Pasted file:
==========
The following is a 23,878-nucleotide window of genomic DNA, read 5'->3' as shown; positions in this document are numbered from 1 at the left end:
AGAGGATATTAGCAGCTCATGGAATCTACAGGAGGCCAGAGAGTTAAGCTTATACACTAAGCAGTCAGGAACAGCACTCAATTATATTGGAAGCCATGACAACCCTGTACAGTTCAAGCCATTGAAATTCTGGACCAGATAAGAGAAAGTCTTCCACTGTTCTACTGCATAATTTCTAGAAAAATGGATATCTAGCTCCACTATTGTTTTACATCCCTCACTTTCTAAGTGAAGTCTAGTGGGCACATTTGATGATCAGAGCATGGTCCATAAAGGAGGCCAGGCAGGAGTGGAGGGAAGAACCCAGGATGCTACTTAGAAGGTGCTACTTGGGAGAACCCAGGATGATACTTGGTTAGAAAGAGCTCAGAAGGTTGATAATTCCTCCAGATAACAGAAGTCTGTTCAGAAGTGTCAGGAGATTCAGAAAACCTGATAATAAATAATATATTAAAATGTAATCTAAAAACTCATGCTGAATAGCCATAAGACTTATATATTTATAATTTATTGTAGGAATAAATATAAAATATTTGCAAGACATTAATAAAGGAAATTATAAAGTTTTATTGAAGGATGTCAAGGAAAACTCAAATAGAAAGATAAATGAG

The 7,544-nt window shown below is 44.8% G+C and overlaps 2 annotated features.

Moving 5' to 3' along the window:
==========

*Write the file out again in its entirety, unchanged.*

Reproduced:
The following is a 23,878-nucleotide window of genomic DNA, read 5'->3' as shown; positions in this document are numbered from 1 at the left end:
AGAGGATATTAGCAGCTCATGGAATCTACAGGAGGCCAGAGAGTTAAGCTTATACACTAAGCAGTCAGGAACAGCACTCAATTATATTGGAAGCCATGACAACCCTGTACAGTTCAAGCCATTGAAATTCTGGACCAGATAAGAGAAAGTCTTCCACTGTTCTACTGCATAATTTCTAGAAAAATGGATATCTAGCTCCACTATTGTTTTACATCCCTCACTTTCTAAGTGAAGTCTAGTGGGCACATTTGATGATCAGAGCATGGTCCATAAAGGAGGCCAGGCAGGAGTGGAGGGAAGAACCCAGGATGCTACTTAGAAGGTGCTACTTGGGAGAACCCAGGATGATACTTGGTTAGAAAGAGCTCAGAAGGTTGATAATTCCTCCAGATAACAGAAGTCTGTTCAGAAGTGTCAGGAGATTCAGAAAACCTGATAATAAATAATATATTAAAATGTAATCTAAAAACTCATGCTGAATAGCCATAAGACTTATATATTTATAATTTATTGTAGGAATAAATATAAAATATTTGCAAGACATTAATAAAGGAAATTATAAAGTTTTATTGAAGGATGTCAAGGAAAACTCAAATAGAAAGATAAATGAG

The 7,544-nt window shown below is 44.8% G+C and overlaps 2 annotated features.

Moving 5' to 3' along the window: